I stumped back to my son who then leaned against a rail. Oyster Bay glistened blue in the afternoon light and boats with white sails bobbed on the water. I was beginning to appreciate the effort and patience my Dad took to take my brother, cousins and me on safari all those years ago in 1981; our adventures documented in Trekking with the T-Team: Central Australian Safari 1981.

I waved a hand over the scene. ‘How can you not appreciate that view?’

Son 2 grunted.

‘It’s better on the other side,’ I said remembering our previous foray eight years earlier up and over the rise of the peninsula to Wineglass Bay.

[Photo 2: Memories of Wineglass Bay © L.M. Kling 2001]

Another grunt, then, ‘Okay, let’s go.’

We trod up the path.

I imagined Son 1 and girlfriend way ahead. But there, at the next lookout, Son 1 bent down, hands on knees, his girlfriend patting him on the back.

‘What’s wrong?’ I asked.

‘I don’t feel so well,’ Son 1 said. ‘I feel dizzy.’

Plan to hike to Wineglass Bay postponed until next morning, we trudged down to the car, and then drove the 20 minutes back to our cabin at Coles Bay Caravan Park. Son 2 grizzled all the way back. ‘Oh, why can’t we? I was just getting into it.’

[Photo 3: Compensation: Sunset on Coles Bay Beach © L.M. Kling 2009]


Bright and early next morning, the K-T-Y team made their second attempt to hike to Wineglass Bay. What a difference a good night’s sleep and early start make? So much easier; the air still cool from the night, and no mosquitos. In 2001, when a much younger K-T-Y team tackled the hike up and over the hummocks to Wineglass Bay, huge mosquitos, hovered around us. The route to the lookout over the bay seemed different, too; not as strenuous. Or was I just more fit?

[Photo 4: The seat of rest © L.M. Kling 2001]
[Photo 5: Umbrella Rock © L.M. Kling 2009]

Son 1 tried to catch tadpoles with his fingers while Son 2 rested on a crazy seat. I enjoyed photographing a cave nearby. After the umbrella rock, a narrow-slatted path lead to the lookout already crammed with other hikers.

Wineglass Bay in all its morning glory wooed us and once I had my turn to snap a few shots of the bay, we trod down the steep and slippery path to the beach. More amazing views through the trees and I unfurled my camera from its case. ‘O-oh,’ I checked the settings, ‘I must’ve had the camera set for the cave still.’ I realised that all the Wineglass Bay photos from up there would be over-exposed. Must take shots on way back.

[Photo 6, 7 & 8: Aspects of Wineglass Bay from Lookout © L.M. Kling 2009]

I remembered the time we enjoyed back in 2001, the boys playing pirates on the rocks, Mr. K and me relaxing on the shore of white sand watching clear cold waves crash to shore.

[Photos 9, 10 & 11: Memories of Wineglass Bay Play © L.M. Kling 2001]

This time, in 2009, we spent about 30 to 45 minutes at the beach, scrambling over the rocks, sitting and eating our nuts and chocolate, and taking oodles of photos. The kids hunted for fish, crabs and starfish. Son 1 chased fish with his camera, while Son 2 avoided the lens and disappeared.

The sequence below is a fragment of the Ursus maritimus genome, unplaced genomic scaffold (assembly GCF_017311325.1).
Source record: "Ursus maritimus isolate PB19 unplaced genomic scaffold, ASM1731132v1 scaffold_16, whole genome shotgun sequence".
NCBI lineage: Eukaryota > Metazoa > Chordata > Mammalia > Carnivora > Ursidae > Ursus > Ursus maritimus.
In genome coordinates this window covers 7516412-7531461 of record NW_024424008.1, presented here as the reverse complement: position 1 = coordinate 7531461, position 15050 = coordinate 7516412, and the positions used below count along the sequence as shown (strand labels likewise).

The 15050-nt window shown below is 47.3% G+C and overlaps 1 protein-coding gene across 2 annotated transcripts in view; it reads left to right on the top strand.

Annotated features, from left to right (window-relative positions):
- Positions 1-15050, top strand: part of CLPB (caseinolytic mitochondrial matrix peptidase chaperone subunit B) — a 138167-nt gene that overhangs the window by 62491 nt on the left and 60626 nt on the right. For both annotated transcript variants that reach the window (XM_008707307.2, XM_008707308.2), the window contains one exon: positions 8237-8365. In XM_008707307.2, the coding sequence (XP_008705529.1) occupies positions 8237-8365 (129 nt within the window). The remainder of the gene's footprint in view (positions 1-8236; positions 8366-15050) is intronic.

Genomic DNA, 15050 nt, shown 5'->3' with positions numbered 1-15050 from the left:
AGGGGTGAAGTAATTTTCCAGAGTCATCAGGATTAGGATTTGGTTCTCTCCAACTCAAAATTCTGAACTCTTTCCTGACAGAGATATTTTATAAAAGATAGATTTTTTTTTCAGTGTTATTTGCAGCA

[Photos 12, 13 & 14: Catching sea creatures with camera © W.A. Kling 2009]

12. Fishy
13. Spot the starfish
14. Spot the Crab

I wandered over the black rugged boulders in search of Son 2. There in the distance, he appeared, stepping awkwardly from rock to rock, and then, in slow motion tumbling over.

[Photos 15: If hiking over the steep hill is not your thing, you can take a sailboat cruise to Wineglass Bay © L.M. Kling 2009]

‘Are you alright?’ I called. I had visions of broken arms, legs, and face all smashed up.

Son 2 emerged, again awkwardly stepping from rock to rock. ‘I’m fine,’ he replied.

[Photo 16: Stitched together (not perfect as you can see): A wide-angle view of Wineglass Bay. A several-day hiking trek exists for those who are game © L.M. Kling 2009]

We battled the stiff return climb up the hill and then relaxed as we trotted down the slope. The early afternoon sun shone on Oyster Bay and speed boats tracked across the water. And, once again, Son 2 was glad he’d ventured to Wineglass Bay.

[Photo 17: Up and over, view of Oyster Bay © L.M. Kling 2009]

© Lee-Anne Marie Kling 2019; updated 2022

Feature Photo: Best Beach in the World © L.M. Kling 2009


Want more but too expensive to travel down under?

Take a virtual journey with the T-Team Adventures in Australia?

Click here on Trekking With the T-Team: Central Australian Safari 1981…

And escape in time and space to Central Australia 1981…

Out of Time (11.5)

Barbeque Battles

Part 5

[The continuation of the Survivor Short Story “project” in the War On Boris the Bytrode series. This time, back in time, 1967, following the adventures of middle-aged mum, Letitia…In this episode (11.5) Meanwhile in Adelaide, all does not go according to plan at Maggie’s “Welcome Home” party…]

Party Time

The celebration day of Maggie’s return was one of those brilliant late summer days that Adelaide, in 1967 could be proud of. There was not a breath of wind, the skies were clear and deep blue, and parrots squabbled in the ancient gum tree that towered from the neighbour’s backyard. Maggie sat on a fold-out director’s chair under the pergola, where she savoured a glass of sparkling champagne.